That is the exact thing that’s making pedestrian fatality rates go up or contributing to that.

So it’s not just cosmetic, it’s life threatening.

I think that that’s the other side of the coin of what this woman who worked in automaker for many years was saying, because she basically was saying effectively, like, nobody really cares about the safety impacts when they’re making these decisions.

We shouldn’t put it in those words, but that’s the flip side of her point about, you know, trying to figure out ways to get a leg up on the competition, the safety issues for those outside the vehicle just don’t factor in.

And you’re right, Sarah, that story that I wrote in Slate, I think, was my attempt to really highlight these gigantic blind spots that emerge as a result, leading to the problems with car bloat.

But what I was trying to really argue is that we sort of set ourselves up in the United States for this problem that we now have with car bloat because of two problems that have come together now.

One is that we have always in this country associated road safety with car occupants.

That’s what Ralph Nader wrote about in unsafe at any speed.

And that’s what we’ve always considered road safety to entail is like, how do we keep you safe on the road?

That’s the basis of our crash test ratings.

That’s what we have set up our entire infrastructure at NHTSA to care about for decades and decades.

Right.

It’s a consumer safety framework, right?

Consumer is the person who bought the product, bought the car.

It’s not the people outside the car.

They’re not consumers, including, by the way, people in other cars.

They don’t matter.

It’s you looking out for yourself.

And then on top of that, Aaron, the second point is that we have a road safety regime that is real, especially in the last 30 years has much to Ralph Nader’s frustration sort of moved away from regulation and towards education.

The idea of informing people with a crash safety rating, how it likes the stars for cars program, or even with like, you know, programs that we probably like, like Mothers Against Drunk Driving, where we basically say like, who is your designated driver?

These are ways of sort of encouraging you to do the right thing as opposed to actually regulate.

So you just sort of let that dynamic play out for a while.

We’ve been telling Americans just for decades, you know, look out for protecting yourself inside a vehicle.

And we’re not actually doing anything from a regulation perspective, unlike a lot of other countries to force them as consumers or as car designers to think about the broader safety implications.

By extension, it’s intuitive.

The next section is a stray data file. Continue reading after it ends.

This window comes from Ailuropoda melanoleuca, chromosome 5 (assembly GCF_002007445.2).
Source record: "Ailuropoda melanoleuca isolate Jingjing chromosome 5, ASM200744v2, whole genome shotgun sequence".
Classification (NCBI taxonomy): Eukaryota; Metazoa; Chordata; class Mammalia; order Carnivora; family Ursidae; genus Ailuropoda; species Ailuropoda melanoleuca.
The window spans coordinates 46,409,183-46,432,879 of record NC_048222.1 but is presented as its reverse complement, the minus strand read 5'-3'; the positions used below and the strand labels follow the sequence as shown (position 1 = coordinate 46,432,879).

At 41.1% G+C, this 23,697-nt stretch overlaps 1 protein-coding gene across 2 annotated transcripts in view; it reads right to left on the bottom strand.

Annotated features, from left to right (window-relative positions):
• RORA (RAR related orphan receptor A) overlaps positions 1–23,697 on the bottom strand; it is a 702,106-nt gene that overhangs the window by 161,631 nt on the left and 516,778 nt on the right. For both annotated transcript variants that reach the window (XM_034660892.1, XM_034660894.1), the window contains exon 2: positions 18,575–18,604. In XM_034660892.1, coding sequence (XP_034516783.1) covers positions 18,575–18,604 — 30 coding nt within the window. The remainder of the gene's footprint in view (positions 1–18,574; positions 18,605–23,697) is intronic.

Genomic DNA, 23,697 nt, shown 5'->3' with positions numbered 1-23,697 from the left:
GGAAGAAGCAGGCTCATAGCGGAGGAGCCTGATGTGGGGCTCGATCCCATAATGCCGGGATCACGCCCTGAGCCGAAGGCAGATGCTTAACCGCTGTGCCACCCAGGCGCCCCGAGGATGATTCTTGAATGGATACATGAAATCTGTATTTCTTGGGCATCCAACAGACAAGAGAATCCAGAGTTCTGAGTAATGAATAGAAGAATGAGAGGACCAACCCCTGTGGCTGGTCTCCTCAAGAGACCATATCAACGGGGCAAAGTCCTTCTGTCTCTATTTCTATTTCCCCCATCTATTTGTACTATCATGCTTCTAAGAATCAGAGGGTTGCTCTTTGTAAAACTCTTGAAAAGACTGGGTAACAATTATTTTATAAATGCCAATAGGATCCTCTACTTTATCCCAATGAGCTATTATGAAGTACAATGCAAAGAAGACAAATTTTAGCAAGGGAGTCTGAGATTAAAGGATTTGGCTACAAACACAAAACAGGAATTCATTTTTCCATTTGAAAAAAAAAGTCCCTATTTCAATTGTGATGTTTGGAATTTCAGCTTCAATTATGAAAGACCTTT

You end up with a sort of national fleet of cars that’s going to be getting bigger and bigger and bigger, because people are looking out for their own self interest, even if overall, we would all prefer to be in a country with smaller cars.

That’s just not how we’re set up to drive.

Okay, David, I want to push back on something you said a little earlier, and I’m doing this in the friendliest way possible.

You said that you didn’t think people in the car industry were evil.

And I think that’s generally true, right?

Like, I don’t think anybody comes out of design school, you know, thinking, how can I kill the most people possible, they, they love cars, they think cars are cool, they grew up with like working on their dad’s Mustang or something like that.

But once you are in an industry and you find out that, you know, you’re working at the widget factory, and you find out that widgets are the leading killer of children in this country, or that 40,000 people die from using your products every year, what responsibility then do those people have to quit the industry, go find something else to do, change it from within, or be a whistleblower, let’s say, you know, I think it relies on an interpretation of evil as like a snidely whiplash sort of character, when in reality, it’s more the evil that we’re sort of seeing in government overall, right, not just in corporations, but a sort of like going along with the status quo, never questioning it, because there’s money to be made.

I mean, talking about looking out for ourselves, we’re doing it in our cars, but we’re also doing it in our livelihoods as well, right?

I know you don’t want to burn bridges with people that you’ve, you know, cultivated in the auto industry, and you are a sharp critic of those people as well, and have gotten into it with them.

I know some of that, but I think like we have to maybe reframe the idea of like what it means for someone to either be or not be evil, right?

If I were working in that industry, and I found out that like front over crashes were going up as a result of design that I created, I might reconsider my place in that industry.

Or you know, we confronted the Dodge folks at the International Auto Show and said, you’ve got this awful marketing that is just basically like a middle finger to everybody else who’s out on the road, and worse than that, like pointing a gun at everybody else who’s out on the road.

And what responsibility do these marketers have for kind of pulling back?

Granted, they’re not going to, if government’s not going to force them to, but I don’t know, when I hear like, oh, people aren’t evil, I’m like, no, I don’t think that’s true either, but they’re not great actors either.